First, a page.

Who Buries the Dead (2015) by C. S. Harris
The year is 1813 and it is late at night in London. On a lonely path that leads to an edifice known as Bloody Bridge, a man by the name of Stanley Preston is found brutally murdered. His head had been cut off and displayed on the bridge. But why? And what was Preston, a wealthy man with humble roots and vaulting ambition doing in such a place that late at night. When Sir Henry Lovejoy, Bow Street Magistrate, asks Sebastian St. Cyr, Lord Devlin to help investigate, Devlin discovers a lead strap near the bridge. It is inscribed with the words "King Charles, 1648." Does this reference to the Stuarts mean there is a political aspect to the murder? And does the fact that Preston had a collection of the heads of famous people (Oliver Cromwell, for one) have anything to do with the manner of his death?
Meanwhile at St. George's Chapel, Windsor, the vault containing Henry VIII and Jane Seymour had been opened and the workmen were surprised to find a third coffin. According to the lead strapping, it contained King Charles I. And the king's head is now missing. Then, a doctor who was acquainted with Preston is also killed and beheaded. Is there a madman loose with an obsession with heads or beheadings? What possible motive could there be for killing both men in such a brutal way?
Then Devlin learns that his former Colonel--now Lord Oliphant, a man Devlin holds responsible for the brutal murder of nuns and orphans in Spain, is back in London after serving a stint as a Governor in Jamaica. Why was Oliphant recalled and what exactly was his connection to the dead men when they all were in Jamaica? When someone begins taking potshots at Devlin and his family, he has to wonder if he's making the killer uncomfortable or if Oliphant is just trying to tidy up any loose ends from his past.
Along the way, Devlin encounters a rather insightful spinster by the name of Jane Austen. She marks some very adroit observations that help the noble investigator look at events from a slightly different angle. She doesn't solve the mystery for him, but she does shine a light on certain facts.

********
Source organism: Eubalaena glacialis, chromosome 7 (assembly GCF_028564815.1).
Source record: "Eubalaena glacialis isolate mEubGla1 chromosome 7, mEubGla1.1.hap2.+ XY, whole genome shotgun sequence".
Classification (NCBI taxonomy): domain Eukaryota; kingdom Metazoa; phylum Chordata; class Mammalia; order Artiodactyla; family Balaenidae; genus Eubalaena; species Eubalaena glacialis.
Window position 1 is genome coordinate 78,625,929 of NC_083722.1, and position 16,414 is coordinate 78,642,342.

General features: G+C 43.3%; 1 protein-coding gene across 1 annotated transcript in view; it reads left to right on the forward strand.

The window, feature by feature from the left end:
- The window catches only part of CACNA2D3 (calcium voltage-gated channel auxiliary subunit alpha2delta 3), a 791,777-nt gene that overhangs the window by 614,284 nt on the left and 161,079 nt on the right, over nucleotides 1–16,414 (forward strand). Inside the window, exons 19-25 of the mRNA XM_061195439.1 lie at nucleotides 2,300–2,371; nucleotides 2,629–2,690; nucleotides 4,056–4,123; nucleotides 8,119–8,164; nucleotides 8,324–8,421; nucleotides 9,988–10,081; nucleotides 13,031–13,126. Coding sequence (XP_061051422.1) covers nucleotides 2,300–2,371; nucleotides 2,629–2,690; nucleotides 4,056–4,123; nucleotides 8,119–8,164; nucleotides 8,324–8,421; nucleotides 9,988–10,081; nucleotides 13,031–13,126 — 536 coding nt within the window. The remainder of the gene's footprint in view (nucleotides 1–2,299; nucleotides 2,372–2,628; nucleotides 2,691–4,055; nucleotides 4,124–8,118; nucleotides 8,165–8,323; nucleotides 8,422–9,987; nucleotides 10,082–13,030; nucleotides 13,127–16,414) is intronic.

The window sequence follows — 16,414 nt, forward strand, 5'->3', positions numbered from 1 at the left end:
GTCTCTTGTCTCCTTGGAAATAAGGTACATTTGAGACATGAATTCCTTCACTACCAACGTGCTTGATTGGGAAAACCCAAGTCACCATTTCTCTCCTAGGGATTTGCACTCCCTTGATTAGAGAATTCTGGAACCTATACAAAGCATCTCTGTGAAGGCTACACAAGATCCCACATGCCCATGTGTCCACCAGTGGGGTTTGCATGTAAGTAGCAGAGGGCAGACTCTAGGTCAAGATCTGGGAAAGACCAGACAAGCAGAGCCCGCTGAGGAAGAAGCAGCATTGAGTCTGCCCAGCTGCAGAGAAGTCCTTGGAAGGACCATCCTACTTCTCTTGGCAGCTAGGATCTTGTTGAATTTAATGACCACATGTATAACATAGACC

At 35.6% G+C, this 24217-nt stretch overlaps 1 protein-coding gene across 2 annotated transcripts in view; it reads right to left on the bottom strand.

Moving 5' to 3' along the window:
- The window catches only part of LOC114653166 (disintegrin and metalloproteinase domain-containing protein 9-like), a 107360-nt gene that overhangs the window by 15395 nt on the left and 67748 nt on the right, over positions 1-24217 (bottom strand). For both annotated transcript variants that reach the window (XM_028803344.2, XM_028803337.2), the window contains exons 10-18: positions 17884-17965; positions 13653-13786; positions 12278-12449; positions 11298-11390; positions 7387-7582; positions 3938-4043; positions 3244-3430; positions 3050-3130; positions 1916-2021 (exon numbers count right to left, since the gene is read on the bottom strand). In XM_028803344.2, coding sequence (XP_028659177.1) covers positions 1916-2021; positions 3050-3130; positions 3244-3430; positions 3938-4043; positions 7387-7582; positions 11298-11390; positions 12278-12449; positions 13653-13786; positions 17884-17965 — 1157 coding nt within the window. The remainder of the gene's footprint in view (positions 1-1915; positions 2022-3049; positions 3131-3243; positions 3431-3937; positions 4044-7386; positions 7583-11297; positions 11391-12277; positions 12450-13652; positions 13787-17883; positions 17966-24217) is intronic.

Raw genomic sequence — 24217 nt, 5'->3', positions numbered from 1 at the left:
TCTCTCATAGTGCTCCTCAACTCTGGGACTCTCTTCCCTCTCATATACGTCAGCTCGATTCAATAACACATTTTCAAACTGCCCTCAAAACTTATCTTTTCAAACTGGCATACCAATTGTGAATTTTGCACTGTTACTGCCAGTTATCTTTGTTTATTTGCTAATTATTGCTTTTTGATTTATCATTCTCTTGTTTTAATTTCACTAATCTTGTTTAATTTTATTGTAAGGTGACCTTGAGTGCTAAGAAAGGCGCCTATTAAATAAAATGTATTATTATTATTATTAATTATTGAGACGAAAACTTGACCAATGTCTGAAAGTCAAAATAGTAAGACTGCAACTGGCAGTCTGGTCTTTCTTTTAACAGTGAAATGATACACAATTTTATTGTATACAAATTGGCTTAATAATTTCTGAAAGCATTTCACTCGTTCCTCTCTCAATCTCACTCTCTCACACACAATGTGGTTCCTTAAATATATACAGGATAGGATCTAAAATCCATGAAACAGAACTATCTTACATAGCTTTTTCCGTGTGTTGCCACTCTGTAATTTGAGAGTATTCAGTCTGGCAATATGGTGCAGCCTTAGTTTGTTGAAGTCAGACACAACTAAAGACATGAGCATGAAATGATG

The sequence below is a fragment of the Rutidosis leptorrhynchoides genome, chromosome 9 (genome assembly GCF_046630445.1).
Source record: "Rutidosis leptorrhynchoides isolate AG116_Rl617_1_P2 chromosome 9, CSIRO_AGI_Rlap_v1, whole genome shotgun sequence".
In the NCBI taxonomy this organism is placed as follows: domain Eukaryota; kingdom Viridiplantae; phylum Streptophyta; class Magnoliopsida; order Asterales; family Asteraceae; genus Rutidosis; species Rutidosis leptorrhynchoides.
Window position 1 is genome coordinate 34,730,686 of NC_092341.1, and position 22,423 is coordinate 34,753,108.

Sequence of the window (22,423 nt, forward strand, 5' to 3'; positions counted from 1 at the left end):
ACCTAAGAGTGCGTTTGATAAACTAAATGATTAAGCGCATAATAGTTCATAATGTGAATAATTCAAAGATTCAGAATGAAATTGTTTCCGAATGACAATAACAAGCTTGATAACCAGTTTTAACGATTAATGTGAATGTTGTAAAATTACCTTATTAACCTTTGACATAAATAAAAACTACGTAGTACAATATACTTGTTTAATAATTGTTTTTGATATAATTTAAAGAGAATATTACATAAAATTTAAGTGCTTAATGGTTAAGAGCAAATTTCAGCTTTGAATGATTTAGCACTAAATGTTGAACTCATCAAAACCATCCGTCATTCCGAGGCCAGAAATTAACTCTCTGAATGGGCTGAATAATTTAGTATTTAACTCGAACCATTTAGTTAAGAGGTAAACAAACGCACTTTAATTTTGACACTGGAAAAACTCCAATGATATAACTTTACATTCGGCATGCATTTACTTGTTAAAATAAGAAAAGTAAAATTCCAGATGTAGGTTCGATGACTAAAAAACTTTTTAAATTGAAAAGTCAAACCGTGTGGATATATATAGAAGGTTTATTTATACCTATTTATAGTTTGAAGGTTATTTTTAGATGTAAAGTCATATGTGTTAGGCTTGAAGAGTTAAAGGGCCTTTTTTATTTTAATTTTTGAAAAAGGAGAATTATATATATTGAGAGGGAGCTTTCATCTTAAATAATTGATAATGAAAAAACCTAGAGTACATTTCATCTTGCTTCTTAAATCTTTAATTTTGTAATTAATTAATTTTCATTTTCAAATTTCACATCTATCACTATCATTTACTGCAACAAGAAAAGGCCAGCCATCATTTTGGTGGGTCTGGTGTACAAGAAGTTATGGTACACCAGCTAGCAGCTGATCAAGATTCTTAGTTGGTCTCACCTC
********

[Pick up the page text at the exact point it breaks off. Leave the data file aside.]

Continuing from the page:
I would happily have given this installment five stars save for one thing. I do really get tired of authors killing off interesting characters. Harris has already killed off Russell Yates, the man who married and gave Sebastian's former lover Kat Boleyn protection from Lord Jarvis. Yates had a history of piracy and provided Sebastian with a source of information he would not normally have access to. And now we've decided to kill off Jamie Knox, the mysterious man who looked enough like Devlin to be his brother...and probably was (or at least half-brother). I had hoped we would eventually have a book that would explore that possibility more thoroughly and the interactions between the two would have been very good indeed in such an exploration. But now, if Devlin does wind up finding out the truth behind their similar looks, he will do so alone and I think the situation will be robbed of some of its impact. I can understand that we have a single hero in the novels--Devlin, but if Knox had died just after a momentous revelation of any sort, that would have been more powerful.
On the plus side, I was very glad to see Devlin get a bit of redemption in the final scenes. In general, when the killers in these novels put anyone (beyond their initial, intended victims) in danger or Devlin's involvement in the investigation seems to focus the killer's sights on additional victims, Devlin is too late to save them. This time, he and Tom are able to mount an effective rescue of a woman and her son--who have been used by the killer as bait to trap Devlin. I'm also appreciative that a way was found to deal out justice to Oliphant--of a type that seems particularly appropriate to the kind of man he is. I did want him to be the murderer...but this works just as well.
It is always a pleasure to see Harris accurately use real people and events (with just a tad of poetic license) in her stories. It was especially pleasing to run across Jane Austen and her family in Who Buries the Dead. Davina Porter's reading of the audio novel gave voice to an Austen full of wit and insight such as we would expect from the author of Pride & Prejudice.
The mystery is very well done in this one. Plenty of red herrings and some nice twists on the clues that lead down unexpected paths. I also enjoyed the further developments in Devlin and Hero's relationship. Whether such an equal partnership would really have existed in Regency England is questionable, but it is very nice to see them love and respect one another's strengths and gifts. (If Harris kills off Hero in some future installment, I'll not forgive her) A very strong entry in the series ★★★★ and 1/2.
First line: They called it Bloody Bridge.
Last line: "I want you," he said his throat tight with emotion as a gust of wind shuddered the trees overhead and sent a scattering of leaves spinning down to lie pale and shriveled against the cold dark earth.
Deaths = 6 (two stabbed; one hit on head; two shot; one drowned)